HHS Gives $665 Million for State-led State Innovation Models to “Improve” Healthcare Quality

Twenty eight states, three territories and the District of Columbia will receive more than $665 million in Affordable Care Act funding to design and test healthcare payment and service delivery models that will try to improve healthcare quality and lower costs, Health and Human Services Secretary Sylvia M. Burwell announced.

Together with awards released in early 2013, more than half of states (34 states and three territories and the District of Columbia), representing nearly two-thirds of the population are participating in efforts to support comprehensive state-based innovation in health system transformation aimed at finding new and innovative ways to improve quality and lower costs.

The State Innovation Models initiative supports states in planning or implementing a customized, fully developed proposal capable of creating statewide health transformation to improve health care. Example initiatives include:

“We are committed to partnering with states to advance the goals we all share: better care, smarter spending, and, ultimately, healthier people,” said Secretary Burwell. “We’re seeing states do some very innovative things when it comes to improving the ways we deliver care, pay providers, and distribute information. These funds will support states in integrating and coordinating the many elements of health care – including Medicaid, Medicare, public health, and private health care delivery systems – to the benefit of patients, businesses, and taxpayers alike.”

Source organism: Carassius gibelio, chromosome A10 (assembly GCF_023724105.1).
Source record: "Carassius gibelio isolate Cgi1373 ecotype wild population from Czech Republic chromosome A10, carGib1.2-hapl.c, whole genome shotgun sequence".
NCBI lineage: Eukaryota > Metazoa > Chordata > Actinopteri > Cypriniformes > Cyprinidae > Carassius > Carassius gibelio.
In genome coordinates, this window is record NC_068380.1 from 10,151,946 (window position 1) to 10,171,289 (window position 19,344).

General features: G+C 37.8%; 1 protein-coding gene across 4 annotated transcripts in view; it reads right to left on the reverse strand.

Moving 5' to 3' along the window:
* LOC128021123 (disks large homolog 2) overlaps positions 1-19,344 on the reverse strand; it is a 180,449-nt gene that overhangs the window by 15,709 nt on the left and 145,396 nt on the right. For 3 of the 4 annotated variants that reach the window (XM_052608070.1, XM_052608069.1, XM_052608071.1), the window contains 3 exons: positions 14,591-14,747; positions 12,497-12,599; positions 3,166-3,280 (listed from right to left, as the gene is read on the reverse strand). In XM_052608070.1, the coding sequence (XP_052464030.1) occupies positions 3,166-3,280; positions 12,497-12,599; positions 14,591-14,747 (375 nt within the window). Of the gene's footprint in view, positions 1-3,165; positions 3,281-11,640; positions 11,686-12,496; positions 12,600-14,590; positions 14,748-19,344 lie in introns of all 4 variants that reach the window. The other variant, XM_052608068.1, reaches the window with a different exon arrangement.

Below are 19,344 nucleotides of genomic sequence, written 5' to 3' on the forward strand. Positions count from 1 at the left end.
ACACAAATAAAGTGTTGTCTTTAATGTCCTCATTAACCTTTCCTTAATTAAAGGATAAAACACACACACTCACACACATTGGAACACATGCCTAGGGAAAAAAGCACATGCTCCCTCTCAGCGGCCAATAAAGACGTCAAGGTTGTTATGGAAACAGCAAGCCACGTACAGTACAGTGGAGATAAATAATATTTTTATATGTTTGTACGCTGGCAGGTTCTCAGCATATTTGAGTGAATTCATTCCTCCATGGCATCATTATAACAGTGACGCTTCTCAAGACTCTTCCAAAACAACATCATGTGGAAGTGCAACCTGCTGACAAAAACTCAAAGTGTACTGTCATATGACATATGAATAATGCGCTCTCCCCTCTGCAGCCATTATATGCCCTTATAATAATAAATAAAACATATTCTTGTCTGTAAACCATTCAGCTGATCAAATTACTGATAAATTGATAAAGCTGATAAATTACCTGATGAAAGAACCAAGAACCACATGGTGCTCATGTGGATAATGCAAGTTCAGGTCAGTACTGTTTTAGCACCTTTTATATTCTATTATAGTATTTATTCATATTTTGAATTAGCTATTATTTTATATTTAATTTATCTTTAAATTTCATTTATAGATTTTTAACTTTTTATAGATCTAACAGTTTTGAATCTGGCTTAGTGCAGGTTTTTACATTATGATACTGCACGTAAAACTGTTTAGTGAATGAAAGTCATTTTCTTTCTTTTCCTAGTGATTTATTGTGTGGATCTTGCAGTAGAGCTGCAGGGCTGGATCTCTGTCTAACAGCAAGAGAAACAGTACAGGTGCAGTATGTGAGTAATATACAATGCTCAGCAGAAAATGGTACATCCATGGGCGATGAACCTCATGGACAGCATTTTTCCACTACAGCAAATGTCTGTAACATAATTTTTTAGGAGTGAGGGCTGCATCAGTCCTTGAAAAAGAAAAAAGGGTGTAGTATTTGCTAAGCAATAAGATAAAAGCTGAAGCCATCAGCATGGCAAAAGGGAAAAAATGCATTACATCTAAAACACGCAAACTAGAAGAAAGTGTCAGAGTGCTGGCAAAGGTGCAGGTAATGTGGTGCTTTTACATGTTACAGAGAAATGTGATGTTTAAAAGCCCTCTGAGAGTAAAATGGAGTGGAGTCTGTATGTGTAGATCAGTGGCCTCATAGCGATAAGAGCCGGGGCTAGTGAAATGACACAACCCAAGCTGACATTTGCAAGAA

The awards include both states that are designing plans and strategies for state-wide innovation and states that are taking the next step from designing to testing and implementing comprehensive state-wide health transformation plans. More than $622 million in State Innovation Model Test Awards will support eleven states – Colorado, Connecticut, Delaware, Idaho, Iowa, Michigan, New York, Ohio, Rhode Island, Tennessee and Washington – in implementing their State Health Care Innovation Plans.

These states join six previous round one Model Test awardees: Arkansas, Maine, Massachusetts, Minnesota, Oregon, and Vermont. Nearly $43 million in State Innovation Model Design Awards will support 17 states, three territories, and the District of Columbia to create and refine proposals for comprehensive health care transformation.

States will engage a broad group of stakeholders including health care providers and systems, long-term service and support providers, commercial payers, state hospital and medical associations, tribal communities and consumer advocacy organizations. Transformation efforts supported by this initiative must improve health, improve care and lower costs for Medicare, Medicaid, and Children’s Health Insurance Program (CHIP) beneficiaries. In addition, CMS will identify best practices among state-led transformations that are potentially scalable to all states.

“States are laboratories of innovation and serve as critical partners in transforming health care,” said Patrick Conway, M.D., CMS deputy administrator for innovation and quality and chief medical officer. “States are large health care purchasers for their employees and residents, have broad regulatory authority over health care providers and payers, have the ability to convene multiple parties to improve statewide health delivery systems, and oversee public health, social, and educational services. Partnering with states on health innovation has the potential to accelerate and transform health innovation in all of these areas.”

The State Innovation Models initiative is one part of an overall effort to help lower costs and improve care through the Affordable Care Act.  Initiatives like Accountable Care Organizations, the Partnership for Patients and others have helped reduce hospital readmissions in Medicare by nearly 8 percent between 2007 and 2013 – translating into 150,000 fewer readmissions – and quality improvements have resulted in saving 50,000 lives and $12 billion in health spending from 2010 to 2013, according to preliminary estimates.

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